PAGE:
Indian Journal of Pathology and Microbiology

ORIGINAL ARTICLE
Year
: 2012  |  Volume : 55  |  Issue : 1  |  Page : 75--79

Role of C-erbB2 expression in gallbladder cancer


Niraj Kumari1, VK Kapoor2, Narendra Krishnani1, Kamlesh Kumar1, Dinesh Kumar Baitha1,  
1 Department of Pathology, Sanjay Gandhi Post Graduate Institute of Medical Sciences, Lucknow, Uttar Pradesh, India
2 Department of Surgical Gastroenterology, Sanjay Gandhi Post Graduate Institute of Medical Sciences, Lucknow, Uttar Pradesh, India

Correspondence Address:
Niraj Kumari
Department of Pathology, Sanjay Gandhi Post Graduate Institute of Medical Sciences, Lucknow, Uttar Pradesh
India

Abstract

Background: Gallbladder cancer (GBC) is a lethal malignancy presenting at an advanced stage. The pathogenesis is not well categorized, and surgery is the only treatment available at the early stage of the disease. There have been few reports on role of growth factor receptors in GBC. C-erbB2 is one such receptor whose over-expression is being explored in GBC as one of the factors involved in carcinogenesis and possible target for therapy. Materials and Methods: One hundred and four consecutive cases of GBC were retrospectively studied with regard to clinical features, histological type, grade and stage of tumor. Immunohistochemistry for C-erbB2 was done and expression was correlated with different clinic-pathological parameters and survival. Results: C-erbB2 overexpression was seen in 9.4% cases with complete staining and both complete and incomplete staining (2+ and 3+) was seen in 13.4% cases. Eighty percent of the C-erbB2 over-expressed cases were well differentiated and in stage II to stage IV disease. Dysplasia adjacent to carcinoma did not show any expression. No correlation was found with tumor grade, stage, gall stones, and patient survival. Xanthogranulomatous inflammation was inversely correlated with C-erbB2 over-expression. Median survival was 30 months in C-erbB2 over-expressed cases, and 12 months in C-erbB2 negative cases. Conclusion: We found complete membranous staining of C-erbB2 in 9.4% of GBC which was frequent in well differentiated and stage II to stage IV tumors. C-erbB2 tumors had longer median survival than C-erbB2 negative tumors. C-erbB2 is not involved early in the carcinogenetic process as none of the dysplasia showed expression. C-erbB2 over-expression may be considered as target for therapy in advanced stage of GBC.



How to cite this article:
Kumari N, Kapoor V K, Krishnani N, Kumar K, Baitha DK. Role of C-erbB2 expression in gallbladder cancer.Indian J Pathol Microbiol 2012;55:75-79


How to cite this URL:
Kumari N, Kapoor V K, Krishnani N, Kumar K, Baitha DK. Role of C-erbB2 expression in gallbladder cancer. Indian J Pathol Microbiol [serial online] 2012 [cited 2020 Aug 9 ];55:75-79
Available from: http://www.ijpmonline.org/text.asp?2012/55/1/75/94862


Full Text

 Introduction



Gallbladder cancer (GBC) is an uncommon neoplasm demonstrating considerable geographic and gender variation. It is a highly malignant neoplasm presenting at advanced stages in majority of the cases. GBC is an aggressive malignancy where surgical excision is possible in only one fifth of the patients. Rest of the patients with GBC is not even suitable for surgery because of the advanced stage of disease at presentation. North India is one of the regions having highest incidence of GBC. The high-incidence areas are reported in Latin America, Eastern Europe, and Japan, apart from North India [1],[2],[3],[4],[5],[6] GBC, similar to other epithelial tumors, precedes by pre-invasive lesions like intestinal metaplasia and dysplasia. [7] Epithelial tumorigenesis is a multi-step process resulting from sequential genetic alterations at different stages of evolution. Although development of early molecular markers for detection, prediction to response of adjuvant therapies, and development of molecules for target therapies would be beneficial; however, there is limited information available about the genetic changes occurring in GBC.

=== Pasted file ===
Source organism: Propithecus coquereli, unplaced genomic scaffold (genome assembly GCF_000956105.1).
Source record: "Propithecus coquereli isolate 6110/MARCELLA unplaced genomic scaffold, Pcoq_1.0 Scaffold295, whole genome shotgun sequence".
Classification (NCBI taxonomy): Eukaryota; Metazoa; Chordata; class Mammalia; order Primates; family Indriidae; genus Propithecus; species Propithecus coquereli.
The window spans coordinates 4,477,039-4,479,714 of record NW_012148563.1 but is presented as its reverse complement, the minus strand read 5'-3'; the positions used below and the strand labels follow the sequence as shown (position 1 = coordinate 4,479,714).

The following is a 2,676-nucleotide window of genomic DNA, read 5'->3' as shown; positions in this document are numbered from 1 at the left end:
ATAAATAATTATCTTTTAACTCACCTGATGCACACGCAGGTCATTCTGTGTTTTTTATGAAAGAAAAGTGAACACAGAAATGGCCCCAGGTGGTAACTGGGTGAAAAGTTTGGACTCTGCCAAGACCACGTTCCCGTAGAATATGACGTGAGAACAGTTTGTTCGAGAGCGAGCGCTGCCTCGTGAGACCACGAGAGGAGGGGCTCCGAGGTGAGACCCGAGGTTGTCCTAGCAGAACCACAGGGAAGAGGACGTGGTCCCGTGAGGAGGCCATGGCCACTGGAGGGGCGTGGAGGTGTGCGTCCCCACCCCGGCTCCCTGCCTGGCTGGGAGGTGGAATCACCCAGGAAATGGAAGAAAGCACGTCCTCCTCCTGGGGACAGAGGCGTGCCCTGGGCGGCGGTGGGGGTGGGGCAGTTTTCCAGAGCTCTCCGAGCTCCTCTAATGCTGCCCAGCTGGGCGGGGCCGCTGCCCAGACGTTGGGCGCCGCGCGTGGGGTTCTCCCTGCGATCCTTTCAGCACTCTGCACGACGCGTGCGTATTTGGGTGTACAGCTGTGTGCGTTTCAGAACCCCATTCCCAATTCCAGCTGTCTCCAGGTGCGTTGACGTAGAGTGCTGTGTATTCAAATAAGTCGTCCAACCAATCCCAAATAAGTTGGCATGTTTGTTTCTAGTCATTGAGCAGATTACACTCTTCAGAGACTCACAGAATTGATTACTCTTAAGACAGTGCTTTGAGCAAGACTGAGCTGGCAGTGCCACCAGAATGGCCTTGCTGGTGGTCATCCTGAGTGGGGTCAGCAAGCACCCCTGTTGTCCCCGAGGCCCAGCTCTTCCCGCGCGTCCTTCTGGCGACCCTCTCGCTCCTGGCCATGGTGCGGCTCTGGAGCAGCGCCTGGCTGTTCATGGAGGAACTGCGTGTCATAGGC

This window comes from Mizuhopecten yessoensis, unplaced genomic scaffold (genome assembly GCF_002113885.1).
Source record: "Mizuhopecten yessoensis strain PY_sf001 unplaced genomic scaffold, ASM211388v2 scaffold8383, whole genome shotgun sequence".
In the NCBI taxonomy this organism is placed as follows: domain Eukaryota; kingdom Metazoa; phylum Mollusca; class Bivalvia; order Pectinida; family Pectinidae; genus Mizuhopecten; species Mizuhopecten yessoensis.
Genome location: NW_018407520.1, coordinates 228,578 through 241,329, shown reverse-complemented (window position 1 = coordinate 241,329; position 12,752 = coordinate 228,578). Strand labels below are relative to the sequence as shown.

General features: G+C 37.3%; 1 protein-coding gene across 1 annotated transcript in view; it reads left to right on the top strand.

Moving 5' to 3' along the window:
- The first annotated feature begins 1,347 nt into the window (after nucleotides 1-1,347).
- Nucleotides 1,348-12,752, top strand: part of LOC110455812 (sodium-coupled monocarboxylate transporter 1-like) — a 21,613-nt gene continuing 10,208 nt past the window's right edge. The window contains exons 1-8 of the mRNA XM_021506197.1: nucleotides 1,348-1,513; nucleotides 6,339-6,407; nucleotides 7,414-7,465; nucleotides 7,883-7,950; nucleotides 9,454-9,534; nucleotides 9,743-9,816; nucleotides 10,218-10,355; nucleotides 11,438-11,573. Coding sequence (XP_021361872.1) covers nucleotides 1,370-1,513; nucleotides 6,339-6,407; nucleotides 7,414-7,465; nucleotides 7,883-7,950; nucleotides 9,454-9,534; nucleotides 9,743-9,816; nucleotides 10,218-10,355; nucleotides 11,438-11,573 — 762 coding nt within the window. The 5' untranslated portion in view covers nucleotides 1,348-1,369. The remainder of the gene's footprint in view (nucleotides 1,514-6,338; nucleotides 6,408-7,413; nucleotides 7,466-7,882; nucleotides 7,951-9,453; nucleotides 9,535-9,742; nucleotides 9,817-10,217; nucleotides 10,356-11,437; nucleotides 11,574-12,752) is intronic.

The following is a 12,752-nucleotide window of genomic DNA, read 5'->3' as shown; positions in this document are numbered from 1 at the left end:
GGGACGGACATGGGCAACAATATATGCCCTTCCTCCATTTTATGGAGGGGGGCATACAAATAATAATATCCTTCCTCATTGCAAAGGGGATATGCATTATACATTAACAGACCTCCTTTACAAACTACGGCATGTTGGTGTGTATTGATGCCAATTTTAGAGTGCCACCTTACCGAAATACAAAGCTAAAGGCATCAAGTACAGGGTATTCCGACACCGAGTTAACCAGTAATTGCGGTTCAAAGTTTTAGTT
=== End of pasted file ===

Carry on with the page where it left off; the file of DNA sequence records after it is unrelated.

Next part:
C-erbB2, a cell surface growth factor receptor, is gaining popularity as a candidate for targeted therapy in different cancers. Although started as Herceptin, the drug against C-erbB2 for breast cancer is now being explored in gastrointestinal cancers. There is an increasing evidence that over-expression of tyrosine kinase growth factor receptors such as C-erbB2 may play an important role in the development of biliary tract carcinomas. [8] C-erbB2, a proto-oncogene, also known as Her-2/neu, is a trans-membrane glycoprotein having tyrosine kinase activity. Over-expression of C-erbB2 has been studied in various tumors like breast, gastric, colorectal, pulmonary, and gallbladder, and has become a valid indication for targeted therapy by trastuzumab in breast cancer and is being studied in gastric and esophageal cancers. [8],[9],[10] Although not yet validated, but similar targeted therapy for GBC in future might become a target for therapy which would be superior to conventional cytotoxic therapies used at present.

Our aim was to evaluate the overexpression of C-erbB2 in GBC in this high prevalence area of north India and to see their relation with the clinic-pathologic parameters and survival.